Removing Floor Wax Buildup on a Wood Hutch

I acquired a tall wood hutch that sat in a family owned restaurant for at least 40 years. It has a very thick coating of what I believe is floor wax on the wood apron that goes around the base of the piece.


I had worked there for several years before they closed and there was a man that came in twice a month for 30 years that cleaned all the wood floors and used a liquid floor wax - and he obviously never bothered wiping it off the base of all the furniture.

What can I use to remove the thick coat of gunk? It is a very thick layer. I tried cleaning it when I first brought it home 10 years ago, but finally gave up and have it stored. Anybody know of a solvent that will remove it?

Thank you.

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April 26, 20180 found this helpful
Best Answer

Murphy's Oil Soap is excellent for this.

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April 27, 20180 found this helpful

Thank you, Judy. Murphys was one of the products I tried initially. I thought it would, at the very least, soften it a bit but it had no effect whatsoever.

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April 26, 20180 found this helpful
Best Answer

There are several ways to do this but the hutch needs to be in a well ventilated area.


  • I like using an ammonia/water mixture as it does a very good job and is easy to do.
  • With ammonia you have to have a well ventilated area, gloves, maybe a mask if you have problems with fumes at all, 2 buckets, water, ammonia, and several cleaning rags (preferably white or light color).
  • Here is a link that gives full directions (as well as several other methods):
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April 27, 20180 found this helpful

Thank you @cybergrannie, I think I tried every concoction known to man except ammonia! Luckily, I have a work area in the barn and big ventilation fans for just that purpose. As soon as my husband gets back into town, I'll get the base out of storage and try that. Thanks again. I've copied the link and going to check it out right now.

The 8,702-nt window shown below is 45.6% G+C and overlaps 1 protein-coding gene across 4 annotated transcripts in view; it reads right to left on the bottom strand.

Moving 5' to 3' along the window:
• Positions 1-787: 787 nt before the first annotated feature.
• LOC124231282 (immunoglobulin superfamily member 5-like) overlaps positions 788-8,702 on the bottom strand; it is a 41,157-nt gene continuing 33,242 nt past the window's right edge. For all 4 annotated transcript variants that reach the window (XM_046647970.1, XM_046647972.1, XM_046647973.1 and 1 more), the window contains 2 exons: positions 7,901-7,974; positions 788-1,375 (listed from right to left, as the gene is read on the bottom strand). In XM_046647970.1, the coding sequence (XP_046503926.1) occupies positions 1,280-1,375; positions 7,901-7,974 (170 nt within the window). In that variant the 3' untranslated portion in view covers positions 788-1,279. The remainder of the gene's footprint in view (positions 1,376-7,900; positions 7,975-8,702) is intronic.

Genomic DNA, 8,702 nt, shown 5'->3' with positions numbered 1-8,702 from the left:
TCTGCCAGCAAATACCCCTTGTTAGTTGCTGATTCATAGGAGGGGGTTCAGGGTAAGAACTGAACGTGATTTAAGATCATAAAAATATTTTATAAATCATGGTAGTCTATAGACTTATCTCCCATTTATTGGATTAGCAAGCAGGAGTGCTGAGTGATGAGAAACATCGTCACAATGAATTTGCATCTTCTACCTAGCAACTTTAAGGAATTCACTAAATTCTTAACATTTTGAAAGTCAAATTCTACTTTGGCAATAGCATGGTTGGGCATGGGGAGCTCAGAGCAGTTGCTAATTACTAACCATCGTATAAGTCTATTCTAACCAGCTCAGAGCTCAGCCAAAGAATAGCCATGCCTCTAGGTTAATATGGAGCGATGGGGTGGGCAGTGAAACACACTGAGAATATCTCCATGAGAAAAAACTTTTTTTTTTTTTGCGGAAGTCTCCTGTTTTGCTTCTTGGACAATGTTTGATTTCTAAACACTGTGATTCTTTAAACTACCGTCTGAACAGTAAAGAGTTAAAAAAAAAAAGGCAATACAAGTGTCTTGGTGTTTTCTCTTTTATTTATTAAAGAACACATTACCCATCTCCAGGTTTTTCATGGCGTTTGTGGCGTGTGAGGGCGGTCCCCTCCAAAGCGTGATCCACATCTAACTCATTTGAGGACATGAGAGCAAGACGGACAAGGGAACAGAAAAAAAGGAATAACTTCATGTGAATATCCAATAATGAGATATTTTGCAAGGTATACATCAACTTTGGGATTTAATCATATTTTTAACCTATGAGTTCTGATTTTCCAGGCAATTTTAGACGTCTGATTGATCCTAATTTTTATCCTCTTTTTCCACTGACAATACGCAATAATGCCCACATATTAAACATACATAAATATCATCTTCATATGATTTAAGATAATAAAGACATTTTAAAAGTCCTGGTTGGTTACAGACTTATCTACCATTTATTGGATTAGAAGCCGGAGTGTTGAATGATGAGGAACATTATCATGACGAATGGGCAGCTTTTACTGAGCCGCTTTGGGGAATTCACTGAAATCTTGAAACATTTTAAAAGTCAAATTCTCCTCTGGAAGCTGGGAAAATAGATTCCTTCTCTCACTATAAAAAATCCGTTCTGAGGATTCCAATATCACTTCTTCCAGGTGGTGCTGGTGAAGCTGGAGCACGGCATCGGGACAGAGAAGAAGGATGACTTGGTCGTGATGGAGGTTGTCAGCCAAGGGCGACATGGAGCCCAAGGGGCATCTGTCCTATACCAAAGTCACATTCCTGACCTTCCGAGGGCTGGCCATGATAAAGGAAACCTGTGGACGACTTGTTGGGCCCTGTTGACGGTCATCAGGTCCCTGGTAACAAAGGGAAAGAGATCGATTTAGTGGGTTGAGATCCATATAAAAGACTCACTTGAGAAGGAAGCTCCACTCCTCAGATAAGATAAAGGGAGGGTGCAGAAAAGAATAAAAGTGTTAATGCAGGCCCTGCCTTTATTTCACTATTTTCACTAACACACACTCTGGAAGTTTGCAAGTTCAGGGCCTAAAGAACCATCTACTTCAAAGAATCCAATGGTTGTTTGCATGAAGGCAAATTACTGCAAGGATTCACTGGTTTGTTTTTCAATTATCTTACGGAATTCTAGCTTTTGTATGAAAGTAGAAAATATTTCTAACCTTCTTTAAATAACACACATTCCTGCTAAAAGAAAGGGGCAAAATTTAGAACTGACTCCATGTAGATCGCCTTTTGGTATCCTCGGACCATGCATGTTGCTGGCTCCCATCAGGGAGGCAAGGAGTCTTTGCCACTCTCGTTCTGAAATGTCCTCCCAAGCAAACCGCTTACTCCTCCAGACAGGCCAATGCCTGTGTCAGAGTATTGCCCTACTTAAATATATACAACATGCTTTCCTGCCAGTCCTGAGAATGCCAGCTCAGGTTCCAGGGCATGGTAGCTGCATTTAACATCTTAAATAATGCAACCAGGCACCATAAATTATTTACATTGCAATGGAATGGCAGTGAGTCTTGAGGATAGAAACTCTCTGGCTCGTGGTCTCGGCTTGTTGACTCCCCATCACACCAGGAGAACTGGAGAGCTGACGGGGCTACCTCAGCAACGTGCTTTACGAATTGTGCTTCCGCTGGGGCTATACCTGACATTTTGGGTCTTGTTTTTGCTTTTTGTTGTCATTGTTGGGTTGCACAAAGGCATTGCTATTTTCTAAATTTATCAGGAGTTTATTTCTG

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April 28, 20180 found this helpful

Please let us know if any method works for you as someone reading the question later may be needing the same type of help and your response might help them also.


One of the problems may be the fact that while the cleaner was "slopping" wax on the hutch, they were also sloshing whatever type of cleaner they used (if they cleaned the floor)) so the buildup could be other stuff combined with wax that "locked" it in.
Good luck - Hope something works.
I have never tried the hair dryer and vinegar method but it sounds interesting.

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April 29, 20180 found this helpful

Have you tried using a fine steel wool to sand it off? I have an old church pew that had the same issue. In one area it had a chuck of it 1/4 inch thick stuck. I used a fine steel wool. Then, sanded the area and then refinished it.

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April 30, 20180 found this helpful

Thank you @mom-from-missouri, when I first brought it home and started working on it, I was planning to give it a light sanding to get the shine off - to refinish it without completely stripping it. I've done this before successfully with other furniture and have used 600 steel wool- (the kind that doesn't have the oily coating- hard lesson learned!) The hutch is actually 2 pieces- the top half of the hutch was in much better shape so I started work on the base first. As soon as I hit the apron on the base with the steel wool, then sandpaper, it felt like dried, hard chewing gum. I then tried using a random orbital power sander. After several minutes, it looked white and the sanding pad was starting to gum up.


It was obvious that I would either have to use 60 grit and take it down to the raw wood- something I wanted to avoid since it would turn this project into a nightmare- or find something that would remove the gunked up wax first. That's when I started with murphys and other products. I just read something that said I could try softening the wax with a blow dryer and try scraping some of the excess wax off before trying vinegar to remove what was left. This stuff is so thick! I'm sure I could scrape quite a bit off without coming close to the wood. That's my next move- a blow dryer and my go-to multi-scraper- a spent plastic gift card!

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May 31, 20180 found this helpful

I would go straight for the turpentine, acetone, or some other solvent specially designed to clean up oil paints/waxy oil things. THere is a risk that it might be too strong and damage the original varnish though

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